Food and Water

  1.  We will carry 90 meals each, including emergency food, enough for 40 days away from land.
  2. – Great reference for preparing food on-board.
  3. We’ll eat whatever we can make with fish, rice, pasta, canned goods, eggs, and anything preserved. Almost everything in America is wrapped in plastic, so we’ll try to reduce that as much as possible before departure. We don’t want to dump it in the ocean, and we don’t want to carry it with us the whole way! Sealable bulk-style plastic bins will be very useful.
  4. Water:
    1. We will have a total of 110 gallons of stored water, plus the supply from the water-maker.
      1. This makes 1.8 gallons of water per person, per day, for 20 days, plus the water-maker water. This should be plenty for drinking and cooking, even without the water-maker.
      2. If the water-maker fails, we will reduce our water use to 1 gallon per person per day so we will have plenty for emergency use.
      3. There is also an emergency hand-pumped water-maker, but we should never need to use it.
    2. The water-maker will be used to convert salt water into drinking water. It outputs very pure, high quality drinking water.
    3. 70 gallons of drinking water/cooking water will be stored in the steel water tank. This water tastes like tap water, so it’s clean but not as amazing as the water-maker. As we use the tank water, we will refill it with water-maker water.
      1. In case the water-make goes wonky, we will direct all water-maker water into a 5 gallon container as an intermediary. Once full we will test it with an electronic meter and taste it before dumping it into the main tanks. This will prevent us from contaminating the tank supply!
    4. 30 gallons of drinking water/cooking water will be stored in a separate, plastic water tank which is also built into the boat.
    5. 10 gallons of drinking water will be stored in two, 5 gallon collapsible water containers.

      Mid-channel night Mahi! And we were just about to bring the lines in for the night.

      Mid-channel night Mahi! And we were just about to bring the lines in for the night.

  5. Breakfast (50 meals):
    1. Omelets with rice and fruit (20 meals each)
      1. 120 eggs (2 eggs each meal)
      2. 10 cans spam (or other canned meat).
      3. 10 links portuguese sausage.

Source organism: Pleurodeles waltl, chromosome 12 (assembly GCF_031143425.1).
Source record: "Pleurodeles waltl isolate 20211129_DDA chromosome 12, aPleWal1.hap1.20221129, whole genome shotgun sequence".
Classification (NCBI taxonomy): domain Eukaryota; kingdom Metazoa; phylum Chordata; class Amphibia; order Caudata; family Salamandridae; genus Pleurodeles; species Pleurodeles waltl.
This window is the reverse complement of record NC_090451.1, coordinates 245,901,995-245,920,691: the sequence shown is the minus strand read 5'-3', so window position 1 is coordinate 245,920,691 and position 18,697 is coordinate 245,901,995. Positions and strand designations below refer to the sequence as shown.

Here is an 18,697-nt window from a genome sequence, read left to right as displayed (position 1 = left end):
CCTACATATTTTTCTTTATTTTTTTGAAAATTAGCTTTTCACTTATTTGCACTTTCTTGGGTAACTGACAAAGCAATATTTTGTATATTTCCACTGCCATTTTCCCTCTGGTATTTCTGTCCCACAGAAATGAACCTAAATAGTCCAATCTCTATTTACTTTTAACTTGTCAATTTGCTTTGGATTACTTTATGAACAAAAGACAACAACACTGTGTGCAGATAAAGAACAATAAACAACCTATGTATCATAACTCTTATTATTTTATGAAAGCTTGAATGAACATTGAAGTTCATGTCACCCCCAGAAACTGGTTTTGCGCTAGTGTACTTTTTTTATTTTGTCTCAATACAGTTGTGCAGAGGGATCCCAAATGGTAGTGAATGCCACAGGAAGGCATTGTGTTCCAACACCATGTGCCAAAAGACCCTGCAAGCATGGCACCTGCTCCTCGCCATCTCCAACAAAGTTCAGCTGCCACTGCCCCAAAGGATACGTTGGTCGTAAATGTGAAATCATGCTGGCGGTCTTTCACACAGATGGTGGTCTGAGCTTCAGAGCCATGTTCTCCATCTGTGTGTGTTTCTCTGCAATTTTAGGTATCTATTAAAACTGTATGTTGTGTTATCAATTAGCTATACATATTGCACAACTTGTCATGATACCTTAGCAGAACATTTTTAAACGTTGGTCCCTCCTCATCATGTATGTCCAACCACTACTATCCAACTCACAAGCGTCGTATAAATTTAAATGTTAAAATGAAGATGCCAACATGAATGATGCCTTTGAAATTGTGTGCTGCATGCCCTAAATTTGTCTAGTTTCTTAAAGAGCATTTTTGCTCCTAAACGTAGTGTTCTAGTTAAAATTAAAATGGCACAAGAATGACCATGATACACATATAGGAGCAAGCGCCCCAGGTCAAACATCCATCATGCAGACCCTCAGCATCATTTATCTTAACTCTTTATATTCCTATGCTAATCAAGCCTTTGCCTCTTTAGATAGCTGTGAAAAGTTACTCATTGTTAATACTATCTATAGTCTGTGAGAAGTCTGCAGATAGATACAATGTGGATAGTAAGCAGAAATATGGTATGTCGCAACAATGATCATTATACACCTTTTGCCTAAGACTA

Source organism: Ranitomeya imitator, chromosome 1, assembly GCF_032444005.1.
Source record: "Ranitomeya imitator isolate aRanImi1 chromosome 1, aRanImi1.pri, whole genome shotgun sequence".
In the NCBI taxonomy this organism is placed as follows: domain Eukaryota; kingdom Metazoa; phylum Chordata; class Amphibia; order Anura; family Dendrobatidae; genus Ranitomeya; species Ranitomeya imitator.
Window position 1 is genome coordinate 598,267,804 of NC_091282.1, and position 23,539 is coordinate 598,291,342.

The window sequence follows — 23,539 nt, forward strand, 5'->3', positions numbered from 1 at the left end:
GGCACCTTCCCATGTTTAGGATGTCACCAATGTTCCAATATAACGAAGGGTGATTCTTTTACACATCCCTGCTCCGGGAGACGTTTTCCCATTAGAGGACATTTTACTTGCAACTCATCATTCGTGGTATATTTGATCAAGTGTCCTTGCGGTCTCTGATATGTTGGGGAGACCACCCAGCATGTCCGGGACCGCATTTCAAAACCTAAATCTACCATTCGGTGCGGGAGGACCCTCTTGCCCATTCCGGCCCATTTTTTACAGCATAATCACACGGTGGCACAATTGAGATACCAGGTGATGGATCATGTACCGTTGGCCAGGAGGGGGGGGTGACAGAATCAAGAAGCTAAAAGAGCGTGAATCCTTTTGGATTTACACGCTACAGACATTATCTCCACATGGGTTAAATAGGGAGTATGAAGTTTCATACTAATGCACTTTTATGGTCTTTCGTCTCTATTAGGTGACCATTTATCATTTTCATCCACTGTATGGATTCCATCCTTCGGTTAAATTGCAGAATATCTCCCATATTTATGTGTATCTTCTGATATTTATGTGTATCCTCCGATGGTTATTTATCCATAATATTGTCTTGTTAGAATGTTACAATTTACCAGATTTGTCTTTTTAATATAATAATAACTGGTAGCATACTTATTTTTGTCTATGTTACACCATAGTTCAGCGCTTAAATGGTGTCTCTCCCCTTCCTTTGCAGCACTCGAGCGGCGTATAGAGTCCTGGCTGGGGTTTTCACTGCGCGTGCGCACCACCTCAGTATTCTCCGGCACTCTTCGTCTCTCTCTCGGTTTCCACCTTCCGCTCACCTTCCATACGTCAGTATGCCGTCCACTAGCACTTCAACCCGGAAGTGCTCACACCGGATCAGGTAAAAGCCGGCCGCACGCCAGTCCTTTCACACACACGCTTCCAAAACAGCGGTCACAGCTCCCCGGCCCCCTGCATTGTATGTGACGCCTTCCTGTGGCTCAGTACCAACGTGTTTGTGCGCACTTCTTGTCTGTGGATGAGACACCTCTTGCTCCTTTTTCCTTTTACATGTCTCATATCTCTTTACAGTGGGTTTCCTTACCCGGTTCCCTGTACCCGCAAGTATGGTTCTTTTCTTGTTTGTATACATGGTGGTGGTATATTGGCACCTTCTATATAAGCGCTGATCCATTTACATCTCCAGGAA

4. 10 lb bag of rice.
      5. 45 pieces of fruit (
        1. Apples, oranges, or other fruits that last.
    2. Pancakes (20 meals each)
      1. 10 lb bag of pancake mix
      2. Tub of margarine
      3. Syrup
    3. Oatmeal (10 meals each)
      1. 3 lbs oatmeal mix
  6. Lunch (10 meals)
    1. Fresh bread fixins (enough for 5 loaves)
      1. 1 package flour
      2. 5 packets yeast
      3. Oil
      4. 1 package sugar
    2. Sandwiches (10 sandwiches each)
      1. 3 loaves bread
      2. 8 logs Salami
      3. 4 packs Pastrami
      4. 10 cans tuna
      5. Costco sized peanut butter
      6. Costco sized jam
      7. 8 bricks hard cheese
  7. Dinner (30 meals)
    1. Soups (10 meals)
      1. 3 packs bouillon cubes (beef, tomato, veggie)
      2. 5 cans tomato paste
      3. 8 cans meat
      4. 8 cans veggies
      5. 10 onions
      6. 4 lbs beans
      7. 5 cans hominy
      8. 10 lbs potatoes
    2. Pasta (20 meals each)
      1. 10 lbs spaghetti
      2. 10 jars sauce
  8. Snacks
    1. Jerky
    2. Add here.
  9. Misc spices and cooking ingredients
    1. Sandwich condiments
    2. Add here.
  10. Here’s some quality info from “How to Sail Around the World” by Hal Roth. Great book.
    1. Eggs (greased with petroleum jelly), potatoes, and onions will easily last four or five weeks—plenty of time, since most sea passages are less than a month.
    2. Grapefruit, oranges, limes, and lemons—especially if carefully selected and wrapped in aluminum foil—will stay fresh for a month or more. Occasionally one goes bad, but it’s infrequent.
    3. Jam or jelly in use.
    4. Gouda, Tillamook, Edam, Bonbel, and various wheels of cheese keep well until the wax is broken.
    5. Carrots and cabbages last two or three weeks.
    6. Dried beans and barley for soups keep a year or more.
    7. Spaghetti and rice are good for at least a year. To defeat weevils and their eggs, soak a pad of cotton in 190-proof grain alcohol, put it on top of a full container of rice, and screw down the lid.
    8. Burrida (white fish recipe):
      1. The recipe works best with cod or a white-fleshed fish that has just been caught. We tried it a few days ago with mahimahi and it was excellent. For three people.
      2. In a large covered frying pan, put in 3 tablespoons olive oil, 1 small onion, and 1 small clove garlic. Sauté until soft.
      3. Add ½ cup diced canned tomatoes (or fresh if available), 2 teaspoons dried parsley (or ¼ c. fresh parsley),¼ teaspoon anchovy paste (from one of those big toothpaste tubes), and ¼ cup white wine. Cook 5–10 minutes.
      4. Add ¼ teaspoon each cayenne pepper, salt, and pepper, ½ bay leaf, and ¾ to 1 pound fish cut into chunks. Simmer 15 minutes (over a flame tamer) or until the fish is cooked. Serve with rice or pasta. This recipe can easily be doubled or tripled for a crowd.

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